We have some exciting news! We’re pleased to announce that we’ve recently acquired a signed red-ware crock made by celebrated Hagerstown potter Peter Bell!
Born in Hagerstown, MD on June 1st, 1775, Peter Bell was the fifth of six children born to Captain Peter Bell, a German immigrant, and Elizabeth Leiter Bell. Due to the high concentration of good soil and water sources in the area, Hagerstown was a central hub for earthenware production, specifically red-ware. It was here that Peter Bell trained as a potter from a young age.
In 1802, Peter Bell purchased a half lot of land in Hagerstown (lot 91) from John Grumbaugh for the sum of three hundred pounds. Coincidentally, lot 91 is the present location of the Miller House, which was built in 1825. Upon acquiring the half lot, Bell constructed a two-story building. On the lower level, he operated his pottery business, where he sold handsome red-ware pitchers, jugs, pipe bowls, dishes, pots, mugs, and canning jars. The second floor was a living quarters for his family.
Despite running a profitable business, Peter Bell went bankrupt in 1823. This was partly due to the fact that he owed his brother Frederick a large sum of money, and partly due to the fact that many of his customers were indebted to him. He listed his half lot as collateral for his debt to his brother and moved to Winchester, Virginia where he opened another pottery business dealing primarily in stoneware. Peter Bell returned to Hagerstown in 1845. He died shortly thereafter on June 18th, 1847.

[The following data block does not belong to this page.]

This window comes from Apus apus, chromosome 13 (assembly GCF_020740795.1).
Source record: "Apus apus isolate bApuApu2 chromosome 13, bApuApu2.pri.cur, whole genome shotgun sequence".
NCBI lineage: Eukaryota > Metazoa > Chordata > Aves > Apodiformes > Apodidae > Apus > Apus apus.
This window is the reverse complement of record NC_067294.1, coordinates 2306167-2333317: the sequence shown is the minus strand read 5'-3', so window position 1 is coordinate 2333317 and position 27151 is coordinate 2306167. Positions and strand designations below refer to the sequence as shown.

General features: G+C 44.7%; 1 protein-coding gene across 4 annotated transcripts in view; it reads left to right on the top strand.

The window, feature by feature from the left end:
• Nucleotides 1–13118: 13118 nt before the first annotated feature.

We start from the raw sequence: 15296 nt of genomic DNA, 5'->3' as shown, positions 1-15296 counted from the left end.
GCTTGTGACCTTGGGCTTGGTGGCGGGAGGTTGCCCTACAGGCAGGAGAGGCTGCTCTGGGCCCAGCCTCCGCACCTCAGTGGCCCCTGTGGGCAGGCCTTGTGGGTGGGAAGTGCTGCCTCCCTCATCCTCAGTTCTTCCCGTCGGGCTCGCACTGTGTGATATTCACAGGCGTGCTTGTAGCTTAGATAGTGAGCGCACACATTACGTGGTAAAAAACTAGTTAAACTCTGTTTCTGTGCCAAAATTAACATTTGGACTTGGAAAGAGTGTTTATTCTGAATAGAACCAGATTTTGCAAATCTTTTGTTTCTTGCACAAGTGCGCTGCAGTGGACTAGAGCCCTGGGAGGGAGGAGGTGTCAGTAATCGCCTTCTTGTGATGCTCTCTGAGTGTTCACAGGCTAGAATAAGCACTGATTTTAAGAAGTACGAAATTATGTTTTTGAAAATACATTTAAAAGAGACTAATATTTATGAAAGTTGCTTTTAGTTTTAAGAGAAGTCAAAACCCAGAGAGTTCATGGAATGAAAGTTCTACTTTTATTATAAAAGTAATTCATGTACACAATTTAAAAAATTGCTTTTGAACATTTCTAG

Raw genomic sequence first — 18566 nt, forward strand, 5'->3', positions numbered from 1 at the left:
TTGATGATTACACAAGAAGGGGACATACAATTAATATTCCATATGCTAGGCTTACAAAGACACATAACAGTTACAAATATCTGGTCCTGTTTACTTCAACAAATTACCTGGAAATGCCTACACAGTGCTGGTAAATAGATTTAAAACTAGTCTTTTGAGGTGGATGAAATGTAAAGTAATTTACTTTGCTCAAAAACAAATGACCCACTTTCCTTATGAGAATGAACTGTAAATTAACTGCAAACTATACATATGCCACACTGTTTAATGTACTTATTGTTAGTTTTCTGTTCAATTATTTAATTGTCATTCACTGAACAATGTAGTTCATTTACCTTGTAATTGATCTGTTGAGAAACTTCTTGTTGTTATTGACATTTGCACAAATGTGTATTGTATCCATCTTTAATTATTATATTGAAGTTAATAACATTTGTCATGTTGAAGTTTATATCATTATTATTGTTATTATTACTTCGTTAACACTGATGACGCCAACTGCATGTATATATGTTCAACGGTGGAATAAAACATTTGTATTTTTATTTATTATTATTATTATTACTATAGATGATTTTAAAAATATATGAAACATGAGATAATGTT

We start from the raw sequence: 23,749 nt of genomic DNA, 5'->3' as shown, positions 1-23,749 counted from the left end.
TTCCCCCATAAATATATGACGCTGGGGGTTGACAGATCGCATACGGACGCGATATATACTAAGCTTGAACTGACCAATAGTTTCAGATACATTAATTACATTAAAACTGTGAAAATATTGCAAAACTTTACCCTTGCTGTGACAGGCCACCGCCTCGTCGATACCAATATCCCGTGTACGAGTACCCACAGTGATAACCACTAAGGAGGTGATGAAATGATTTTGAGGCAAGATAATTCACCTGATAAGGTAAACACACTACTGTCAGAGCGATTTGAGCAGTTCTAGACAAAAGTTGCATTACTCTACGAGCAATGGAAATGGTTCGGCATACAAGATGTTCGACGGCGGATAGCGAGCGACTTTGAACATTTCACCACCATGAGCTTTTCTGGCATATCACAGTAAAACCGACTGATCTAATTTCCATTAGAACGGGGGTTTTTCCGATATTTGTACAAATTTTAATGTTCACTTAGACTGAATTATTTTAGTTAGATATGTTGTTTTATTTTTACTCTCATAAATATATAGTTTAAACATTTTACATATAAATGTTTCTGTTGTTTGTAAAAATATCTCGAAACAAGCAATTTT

Today, Peter Bell’s surviving works are prized among collectors. Independent of the various surviving works expert appraisers attribute to the late great master potter, Peter Bell leaves behind a legacy as the patriarch of a pottery dynasty. Peter Bell learned his craft from a young age, and so too did his sons John, Samuel, Solomon, and Upton. In fact, he taught them everything he knew, including his mastery of glazes.Three of them, John, Samuel, and Solomon, became master potters, with John opening his own shops in Chambersburg, PA, and Waynesboro, PA. Samuel and Solomon potted together in Strasburg, Virginia.
In general, Peter Bell did not mark his pottery – the few pieces he did mark were imprinted with a simple, “P. Bell.” What makes this red-ware crock so special is that it’s signed!
Regardless of whether it was made on-site, we’re immensely pleased to welcome it back to lot 91.